Federal Circuit IP

Sanofi-Aventis Deutschland GMBH v. Mylan Pharmaceuticals Inc.

By Julia F. Kottmeier Published June 20, 2023

Overview: For determining analogous art, the problem addressed by the cited reference must be compared to that of the patent at issue (not only to problems addressed in other prior art references).


  • Mylan filed IPR against Sanofi’s U.S. Pat. No. RE47,614 (“the ’614 Patent”), which is directed to a drug delivery device including a spring washer for fixing a position of a cartridge within the device and providing higher accuracy drug delivery.
  • Mylan argued the ‘614 Patent was obvious in view of a combination of three references, including U.S. Pat. Pub. No. 2007/0021718 (“Burren”) directed to a syringe, U.S. Pat. No. 4,144,957 (“de Gennes”) directed to a clutch bearing, and a third reference directed to a syringe including a spring washer. Mylan asserted de Gennes addressed a problem analogous to Burren (“axially fixing two components relative to each other”).
  • The Board found all challenged claims unpatentable for obviousness based on the combined references, finding that de Gennes was “reasonably pertinent” to a problem faced in the ’614 Patent (“axially fixing two components relative to each other”).
  • Sanofi appealed on grounds that Mylan failed to argue that de Gennes was analogous to the ’614 Patent, and therefore the Board’s decision lacks substantial evidence.

Issue: Whether Mylan met its burden to establish obviousness of the ’614 Patent premised on de Gennes.

Test for Analogous Art:

(1) Whether the art is from the same field of endeavor, regardless of the problem addressed and, (2) if the reference is not within the same field, whether the reference is reasonably pertinent to the particular problem with which the inventor is involved.

CAFC Decision and Analysis: Reversed the Board’s decision.

Did Mylan meet its burden to establish obviousness of the ’614 Patent based on de Gennes? – NO

  • Rationale: In evaluating whether a reference is analogous, a patent challenger must compare the reference to the challenged patent. The purpose of the analogous art test is to examine whether a reference can be considered prior art to the challenged patent.  Although the challenger can look to problems solved in the prior art and can construe the scope of analogous art broadly (KSR), the problems addressed by the challenged patent cannot be ignored or excluded.  In its Petition and Response, Mylan argued that de Gennes addressed a problem analogous to that addressed in Burren (“axially fixing two components relative to each other”) but failed to compare de Gennes to the challenged patent.  At Oral Arguments, Mylan further asserted that Burren and ’614 Patent address the same problem – “accommodating cartridges of various lengths,” but never connected de Gennes or the problem of de Gennes to the ’614 Patent.  Instead, Mylan disputed the need to frame its arguments as to the ’614 patent and accused Sanofi of misinterpreting the law.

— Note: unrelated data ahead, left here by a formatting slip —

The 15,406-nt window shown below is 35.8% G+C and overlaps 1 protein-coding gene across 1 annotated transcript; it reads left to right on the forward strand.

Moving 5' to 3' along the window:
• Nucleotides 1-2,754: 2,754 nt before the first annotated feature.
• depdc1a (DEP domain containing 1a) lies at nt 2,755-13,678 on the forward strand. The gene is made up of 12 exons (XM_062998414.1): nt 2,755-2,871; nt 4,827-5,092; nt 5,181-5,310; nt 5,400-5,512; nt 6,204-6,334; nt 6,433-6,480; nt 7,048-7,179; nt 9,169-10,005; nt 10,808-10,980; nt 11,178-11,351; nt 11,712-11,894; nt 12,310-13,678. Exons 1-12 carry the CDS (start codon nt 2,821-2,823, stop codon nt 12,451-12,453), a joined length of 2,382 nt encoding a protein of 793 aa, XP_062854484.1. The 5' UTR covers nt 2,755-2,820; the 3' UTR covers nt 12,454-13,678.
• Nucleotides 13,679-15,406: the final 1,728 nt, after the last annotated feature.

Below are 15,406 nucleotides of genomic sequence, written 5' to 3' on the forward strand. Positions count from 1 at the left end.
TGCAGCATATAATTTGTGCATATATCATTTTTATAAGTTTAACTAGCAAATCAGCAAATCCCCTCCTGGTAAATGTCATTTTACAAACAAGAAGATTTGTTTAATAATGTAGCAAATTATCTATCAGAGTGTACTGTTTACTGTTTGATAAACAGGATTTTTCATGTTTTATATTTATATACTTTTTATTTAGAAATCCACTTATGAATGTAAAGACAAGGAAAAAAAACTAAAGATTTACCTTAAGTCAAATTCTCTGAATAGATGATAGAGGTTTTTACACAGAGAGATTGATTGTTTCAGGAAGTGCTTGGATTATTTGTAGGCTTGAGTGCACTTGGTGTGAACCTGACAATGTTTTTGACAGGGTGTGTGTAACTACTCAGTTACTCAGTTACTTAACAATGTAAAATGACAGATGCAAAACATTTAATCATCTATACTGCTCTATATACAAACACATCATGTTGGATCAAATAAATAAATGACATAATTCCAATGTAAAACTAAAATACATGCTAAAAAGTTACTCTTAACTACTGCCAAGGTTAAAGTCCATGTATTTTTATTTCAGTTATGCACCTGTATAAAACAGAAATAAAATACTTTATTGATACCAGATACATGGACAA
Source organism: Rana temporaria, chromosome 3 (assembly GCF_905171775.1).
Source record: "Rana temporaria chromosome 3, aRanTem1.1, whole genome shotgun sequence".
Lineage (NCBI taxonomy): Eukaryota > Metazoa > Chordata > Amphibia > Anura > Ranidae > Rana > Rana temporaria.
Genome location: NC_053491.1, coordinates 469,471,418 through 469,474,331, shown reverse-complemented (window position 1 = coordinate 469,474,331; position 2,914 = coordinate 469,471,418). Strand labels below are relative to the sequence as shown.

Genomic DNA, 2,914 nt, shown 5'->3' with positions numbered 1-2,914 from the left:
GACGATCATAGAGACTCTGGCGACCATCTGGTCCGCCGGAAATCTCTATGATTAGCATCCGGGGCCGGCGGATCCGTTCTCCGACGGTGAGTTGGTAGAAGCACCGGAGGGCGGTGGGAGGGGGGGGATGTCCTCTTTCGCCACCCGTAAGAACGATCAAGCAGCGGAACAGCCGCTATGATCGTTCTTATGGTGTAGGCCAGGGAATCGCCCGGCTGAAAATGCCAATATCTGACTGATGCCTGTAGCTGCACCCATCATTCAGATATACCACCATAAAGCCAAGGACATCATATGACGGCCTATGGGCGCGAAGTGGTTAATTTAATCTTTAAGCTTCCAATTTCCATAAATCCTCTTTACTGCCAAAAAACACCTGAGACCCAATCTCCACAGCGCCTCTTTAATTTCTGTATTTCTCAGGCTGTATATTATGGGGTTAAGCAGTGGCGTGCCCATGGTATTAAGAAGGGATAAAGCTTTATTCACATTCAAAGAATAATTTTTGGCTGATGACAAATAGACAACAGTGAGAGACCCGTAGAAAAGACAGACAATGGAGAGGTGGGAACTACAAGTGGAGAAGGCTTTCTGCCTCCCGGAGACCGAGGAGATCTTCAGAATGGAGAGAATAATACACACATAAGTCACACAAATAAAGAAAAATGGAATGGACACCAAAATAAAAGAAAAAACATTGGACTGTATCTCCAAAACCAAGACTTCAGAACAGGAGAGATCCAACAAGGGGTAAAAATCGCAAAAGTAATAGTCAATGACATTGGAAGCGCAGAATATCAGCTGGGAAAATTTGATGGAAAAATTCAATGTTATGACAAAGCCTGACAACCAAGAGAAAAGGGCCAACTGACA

• Holding: Mylan had a burden to assert that de Gennes is analogous to the ’614 patent to show obviousness of the ‘614 Patent, and it did not meet that burden. Therefore, the Board lacked substantial evidence to support its finding of obviousness premised on de Gennes.


  • Ensure that in an analogous art argument, the problem of the cited art is compared to that of a patent challenged in an IPR or to that of a patent application under prosecution.
  • The Board cannot fill in gaps in a petitioner’s arguments – may be a basis for appeal of a PTAB decision.
  • Even if it is believed that the opposing party misinterprets the law, provide the alternative argument regardless (arguendo)!